Many patients with symptoms and signs compatible with a connective tissue disease have features consistent with more than one type of rheumatic disease. Special attention has been drawn to antinuclear antibody–positive patients who have overlapping features of SLE, scleroderma, and inflammatory myopathy together with autoantibodies to RNP. Some consider these patients to have a distinct entity (“mixed connective tissue disease”), and others view this as a subset of SLE characterized by a higher prevalence of Raynaud phenomenon, polyarthritis, myositis, and pulmonary hypertension and a lower incidence of renal involvement. Other patients have features of more than one connective tissue disease (eg, rheumatoid arthritis and SLE, SLE and scleroderma) in the absence of anti-RNP antibodies and are referred to as having an “overlap syndrome.” Treatments are guided more by the distribution and severity of patients’ organ system involvement than by therapies specific to these overlap syndromes.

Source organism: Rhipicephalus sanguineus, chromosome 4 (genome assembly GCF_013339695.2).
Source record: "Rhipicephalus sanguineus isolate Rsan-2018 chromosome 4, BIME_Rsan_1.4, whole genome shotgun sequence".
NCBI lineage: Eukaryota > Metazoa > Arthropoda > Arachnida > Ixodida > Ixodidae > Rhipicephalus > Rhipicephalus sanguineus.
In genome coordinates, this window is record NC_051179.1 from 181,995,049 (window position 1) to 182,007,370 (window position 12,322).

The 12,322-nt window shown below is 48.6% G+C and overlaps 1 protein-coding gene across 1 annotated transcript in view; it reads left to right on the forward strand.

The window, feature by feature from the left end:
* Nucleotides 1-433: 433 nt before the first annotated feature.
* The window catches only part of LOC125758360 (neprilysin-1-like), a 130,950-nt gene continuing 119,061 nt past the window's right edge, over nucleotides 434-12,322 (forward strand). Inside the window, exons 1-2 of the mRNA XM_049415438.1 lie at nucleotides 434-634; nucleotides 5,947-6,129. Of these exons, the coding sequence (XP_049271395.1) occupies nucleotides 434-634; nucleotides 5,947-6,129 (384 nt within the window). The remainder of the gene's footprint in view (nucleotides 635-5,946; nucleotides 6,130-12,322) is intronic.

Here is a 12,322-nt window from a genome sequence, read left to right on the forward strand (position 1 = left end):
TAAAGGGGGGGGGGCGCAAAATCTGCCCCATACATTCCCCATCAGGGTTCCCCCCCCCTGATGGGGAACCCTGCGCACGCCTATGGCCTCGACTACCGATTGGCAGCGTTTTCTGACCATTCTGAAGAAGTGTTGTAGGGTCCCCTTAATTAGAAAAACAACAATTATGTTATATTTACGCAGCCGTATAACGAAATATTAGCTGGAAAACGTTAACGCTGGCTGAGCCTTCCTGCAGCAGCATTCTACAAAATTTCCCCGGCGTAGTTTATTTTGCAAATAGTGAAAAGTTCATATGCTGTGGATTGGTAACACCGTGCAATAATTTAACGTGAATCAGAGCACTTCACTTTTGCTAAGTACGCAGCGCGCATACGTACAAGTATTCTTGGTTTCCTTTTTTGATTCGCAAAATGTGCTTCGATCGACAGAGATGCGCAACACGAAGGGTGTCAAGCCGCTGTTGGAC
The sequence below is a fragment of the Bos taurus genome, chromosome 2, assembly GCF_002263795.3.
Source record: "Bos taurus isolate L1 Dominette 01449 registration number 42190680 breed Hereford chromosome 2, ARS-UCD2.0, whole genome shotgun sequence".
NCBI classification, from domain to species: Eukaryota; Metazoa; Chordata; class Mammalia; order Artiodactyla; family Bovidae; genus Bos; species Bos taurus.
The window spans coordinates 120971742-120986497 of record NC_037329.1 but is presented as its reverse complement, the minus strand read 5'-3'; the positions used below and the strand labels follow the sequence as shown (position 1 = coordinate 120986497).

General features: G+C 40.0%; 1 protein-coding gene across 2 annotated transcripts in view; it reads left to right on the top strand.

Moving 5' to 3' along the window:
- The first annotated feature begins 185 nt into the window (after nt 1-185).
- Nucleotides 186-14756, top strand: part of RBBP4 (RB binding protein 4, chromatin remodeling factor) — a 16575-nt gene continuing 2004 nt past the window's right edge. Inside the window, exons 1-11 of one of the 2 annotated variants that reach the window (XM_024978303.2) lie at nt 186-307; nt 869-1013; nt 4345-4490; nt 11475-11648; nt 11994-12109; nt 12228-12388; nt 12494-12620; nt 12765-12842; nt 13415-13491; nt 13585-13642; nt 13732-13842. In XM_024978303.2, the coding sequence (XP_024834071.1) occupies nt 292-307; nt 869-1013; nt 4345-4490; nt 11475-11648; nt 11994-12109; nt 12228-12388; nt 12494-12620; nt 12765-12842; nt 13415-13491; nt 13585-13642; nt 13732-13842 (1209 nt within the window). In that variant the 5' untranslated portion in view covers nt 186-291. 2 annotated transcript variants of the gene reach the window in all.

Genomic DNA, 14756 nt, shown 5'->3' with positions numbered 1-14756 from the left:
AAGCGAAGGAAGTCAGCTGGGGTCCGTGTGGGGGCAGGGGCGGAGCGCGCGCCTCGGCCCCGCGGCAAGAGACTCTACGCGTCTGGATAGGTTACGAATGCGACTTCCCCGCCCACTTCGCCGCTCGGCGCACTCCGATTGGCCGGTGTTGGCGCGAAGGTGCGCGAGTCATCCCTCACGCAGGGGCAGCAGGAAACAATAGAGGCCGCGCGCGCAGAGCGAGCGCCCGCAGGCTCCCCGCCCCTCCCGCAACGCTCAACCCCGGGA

et al. Progression and mortality of interstitial lung disease in mixed connective tissue disease: a long-term observational nationwide cohort study. Rheumatology (Oxford). 2018 Feb 1;57(2):255–62.